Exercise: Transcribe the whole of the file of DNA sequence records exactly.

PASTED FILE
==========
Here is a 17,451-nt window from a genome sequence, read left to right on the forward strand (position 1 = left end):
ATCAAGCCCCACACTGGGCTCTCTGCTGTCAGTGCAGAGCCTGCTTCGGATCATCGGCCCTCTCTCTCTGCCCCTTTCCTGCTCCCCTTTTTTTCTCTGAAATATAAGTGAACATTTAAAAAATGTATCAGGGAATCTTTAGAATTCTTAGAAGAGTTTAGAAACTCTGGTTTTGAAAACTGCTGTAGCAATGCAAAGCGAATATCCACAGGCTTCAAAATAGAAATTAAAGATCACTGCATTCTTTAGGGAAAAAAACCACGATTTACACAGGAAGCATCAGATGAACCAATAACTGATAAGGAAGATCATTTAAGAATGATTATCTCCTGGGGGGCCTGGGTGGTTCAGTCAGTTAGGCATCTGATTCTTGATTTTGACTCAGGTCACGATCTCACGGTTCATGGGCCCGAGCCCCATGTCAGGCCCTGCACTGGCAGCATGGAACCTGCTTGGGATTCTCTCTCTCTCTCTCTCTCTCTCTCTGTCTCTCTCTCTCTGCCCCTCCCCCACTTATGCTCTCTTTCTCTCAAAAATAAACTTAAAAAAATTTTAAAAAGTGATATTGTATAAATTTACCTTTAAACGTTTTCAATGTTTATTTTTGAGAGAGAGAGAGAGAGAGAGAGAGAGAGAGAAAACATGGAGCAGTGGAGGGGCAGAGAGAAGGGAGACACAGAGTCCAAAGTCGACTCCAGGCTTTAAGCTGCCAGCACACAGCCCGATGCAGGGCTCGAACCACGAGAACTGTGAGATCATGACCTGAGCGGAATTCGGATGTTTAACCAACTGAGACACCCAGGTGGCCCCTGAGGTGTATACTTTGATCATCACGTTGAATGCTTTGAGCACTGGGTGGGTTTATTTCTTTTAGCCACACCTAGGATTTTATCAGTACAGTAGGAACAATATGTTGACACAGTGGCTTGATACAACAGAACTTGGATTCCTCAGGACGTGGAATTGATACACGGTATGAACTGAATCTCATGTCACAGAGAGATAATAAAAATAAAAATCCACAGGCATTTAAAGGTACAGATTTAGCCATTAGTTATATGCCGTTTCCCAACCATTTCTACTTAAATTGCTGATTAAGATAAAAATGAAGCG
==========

Here is a 17,451-nt window from a genome sequence, read left to right on the forward strand (position 1 = left end):
ATCAAGCCCCACACTGGGCTCTCTGCTGTCAGTGCAGAGCCTGCTTCGGATCATCGGCCCTCTCTCTCTGCCCCTTTCCTGCTCCCCTTTTTTTCTCTGAAATATAAGTGAACATTTAAAAAATGTATCAGGGAATCTTTAGAATTCTTAGAAGAGTTTAGAAACTCTGGTTTTGAAAACTGCTGTAGCAATGCAAAGCGAATATCCACAGGCTTCAAAATAGAAATTAAAGATCACTGCATTCTTTAGGGAAAAAAACCACGATTTACACAGGAAGCATCAGATGAACCAATAACTGATAAGGAAGATCATTTAAGAATGATTATCTCCTGGGGGGCCTGGGTGGTTCAGTCAGTTAGGCATCTGATTCTTGATTTTGACTCAGGTCACGATCTCACGGTTCATGGGCCCGAGCCCCATGTCAGGCCCTGCACTGGCAGCATGGAACCTGCTTGGGATTCTCTCTCTCTCTCTCTCTCTCTCTCTGTCTCTCTCTCTCTGCCCCTCCCCCACTTATGCTCTCTTTCTCTCAAAAATAAACTTAAAAAAATTTTAAAAAGTGATATTGTATAAATTTACCTTTAAACGTTTTCAATGTTTATTTTTGAGAGAGAGAGAGAGAGAGAGAGAGAGAGAGAAAACATGGAGCAGTGGAGGGGCAGAGAGAAGGGAGACACAGAGTCCAAAGTCGACTCCAGGCTTTAAGCTGCCAGCACACAGCCCGATGCAGGGCTCGAACCACGAGAACTGTGAGATCATGACCTGAGCGGAATTCGGATGTTTAACCAACTGAGACACCCAGGTGGCCCCTGAGGTGTATACTTTGATCATCACGTTGAATGCTTTGAGCACTGGGTGGGTTTATTTCTTTTAGCCACACCTAGGATTTTATCAGTACAGTAGGAACAATATGTTGACACAGTGGCTTGATACAACAGAACTTGGATTCCTCAGGACGTGGAATTGATACACGGTATGAACTGAATCTCATGTCACAGAGAGATAATAAAAATAAAAATCCACAGGCATTTAAAGGTACAGATTTAGCCATTAGTTATATGCCGTTTCCCAACCATTTCTACTTAAATTGCTGATTAAGATAAAAATGAAGCG